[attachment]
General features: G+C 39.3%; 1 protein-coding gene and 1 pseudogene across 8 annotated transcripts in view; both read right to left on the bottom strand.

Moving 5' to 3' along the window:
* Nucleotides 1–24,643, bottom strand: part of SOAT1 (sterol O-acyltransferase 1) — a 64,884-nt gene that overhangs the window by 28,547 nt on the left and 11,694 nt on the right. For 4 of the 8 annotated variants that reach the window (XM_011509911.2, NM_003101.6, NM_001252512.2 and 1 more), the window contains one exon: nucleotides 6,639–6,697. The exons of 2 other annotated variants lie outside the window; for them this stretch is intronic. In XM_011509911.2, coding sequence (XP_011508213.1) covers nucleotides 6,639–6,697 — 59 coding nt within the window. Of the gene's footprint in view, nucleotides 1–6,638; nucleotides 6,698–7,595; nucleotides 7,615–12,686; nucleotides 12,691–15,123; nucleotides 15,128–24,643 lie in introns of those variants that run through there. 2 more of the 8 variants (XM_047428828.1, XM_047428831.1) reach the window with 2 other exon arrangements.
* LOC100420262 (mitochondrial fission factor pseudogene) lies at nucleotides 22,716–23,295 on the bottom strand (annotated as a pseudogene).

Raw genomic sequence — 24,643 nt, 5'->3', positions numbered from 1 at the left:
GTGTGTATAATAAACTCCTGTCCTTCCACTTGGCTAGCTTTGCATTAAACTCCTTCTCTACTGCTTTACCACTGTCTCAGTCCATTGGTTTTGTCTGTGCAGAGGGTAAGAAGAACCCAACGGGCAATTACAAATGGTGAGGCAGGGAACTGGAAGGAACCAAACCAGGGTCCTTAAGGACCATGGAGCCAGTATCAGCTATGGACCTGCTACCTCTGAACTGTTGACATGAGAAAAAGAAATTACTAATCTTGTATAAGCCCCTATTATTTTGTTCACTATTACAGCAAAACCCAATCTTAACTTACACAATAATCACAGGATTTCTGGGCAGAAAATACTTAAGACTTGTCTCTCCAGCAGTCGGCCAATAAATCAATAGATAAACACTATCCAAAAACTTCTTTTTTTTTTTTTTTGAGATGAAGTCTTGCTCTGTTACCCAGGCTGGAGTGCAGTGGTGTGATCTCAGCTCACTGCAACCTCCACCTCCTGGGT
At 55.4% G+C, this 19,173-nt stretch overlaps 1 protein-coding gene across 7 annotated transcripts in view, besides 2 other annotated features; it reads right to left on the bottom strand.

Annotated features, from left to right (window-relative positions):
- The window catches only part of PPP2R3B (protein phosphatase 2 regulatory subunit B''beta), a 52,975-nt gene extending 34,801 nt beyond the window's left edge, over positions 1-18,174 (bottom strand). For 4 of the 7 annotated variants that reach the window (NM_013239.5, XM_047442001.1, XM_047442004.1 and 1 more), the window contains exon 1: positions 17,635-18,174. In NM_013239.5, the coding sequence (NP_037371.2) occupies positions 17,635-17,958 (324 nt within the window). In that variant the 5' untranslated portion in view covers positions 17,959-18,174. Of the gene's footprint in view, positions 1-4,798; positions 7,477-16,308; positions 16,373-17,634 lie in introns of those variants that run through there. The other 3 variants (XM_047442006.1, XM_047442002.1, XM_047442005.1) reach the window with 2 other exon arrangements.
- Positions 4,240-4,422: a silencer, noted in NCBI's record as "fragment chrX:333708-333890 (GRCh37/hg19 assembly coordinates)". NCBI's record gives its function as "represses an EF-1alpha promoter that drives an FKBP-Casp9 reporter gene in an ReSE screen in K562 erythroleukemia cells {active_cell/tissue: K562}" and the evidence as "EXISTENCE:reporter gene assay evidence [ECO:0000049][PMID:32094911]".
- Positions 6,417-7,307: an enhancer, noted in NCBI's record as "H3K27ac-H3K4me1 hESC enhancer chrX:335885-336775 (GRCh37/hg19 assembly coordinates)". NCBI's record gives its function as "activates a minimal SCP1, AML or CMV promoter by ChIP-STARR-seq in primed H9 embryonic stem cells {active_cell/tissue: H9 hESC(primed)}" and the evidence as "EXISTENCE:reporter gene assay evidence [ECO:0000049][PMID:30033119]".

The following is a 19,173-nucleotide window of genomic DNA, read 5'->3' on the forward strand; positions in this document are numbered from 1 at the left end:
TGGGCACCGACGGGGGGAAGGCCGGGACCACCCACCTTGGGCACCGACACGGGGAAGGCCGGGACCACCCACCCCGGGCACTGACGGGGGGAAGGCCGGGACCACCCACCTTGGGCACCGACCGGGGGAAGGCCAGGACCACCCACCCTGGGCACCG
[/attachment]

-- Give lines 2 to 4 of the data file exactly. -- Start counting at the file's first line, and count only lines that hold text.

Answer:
Moving 5' to 3' along the window:
* Nucleotides 1–24,643, bottom strand: part of SOAT1 (sterol O-acyltransferase 1) — a 64,884-nt gene that overhangs the window by 28,547 nt on the left and 11,694 nt on the right. For 4 of the 8 annotated variants that reach the window (XM_011509911.2, NM_003101.6, NM_001252512.2 and 1 more), the window contains one exon: nucleotides 6,639–6,697. The exons of 2 other annotated variants lie outside the window; for them this stretch is intronic. In XM_011509911.2, coding sequence (XP_011508213.1) covers nucleotides 6,639–6,697 — 59 coding nt within the window. Of the gene's footprint in view, nucleotides 1–6,638; nucleotides 6,698–7,595; nucleotides 7,615–12,686; nucleotides 12,691–15,123; nucleotides 15,128–24,643 lie in introns of those variants that run through there. 2 more of the 8 variants (XM_047428828.1, XM_047428831.1) reach the window with 2 other exon arrangements.
* LOC100420262 (mitochondrial fission factor pseudogene) lies at nucleotides 22,716–23,295 on the bottom strand (annotated as a pseudogene).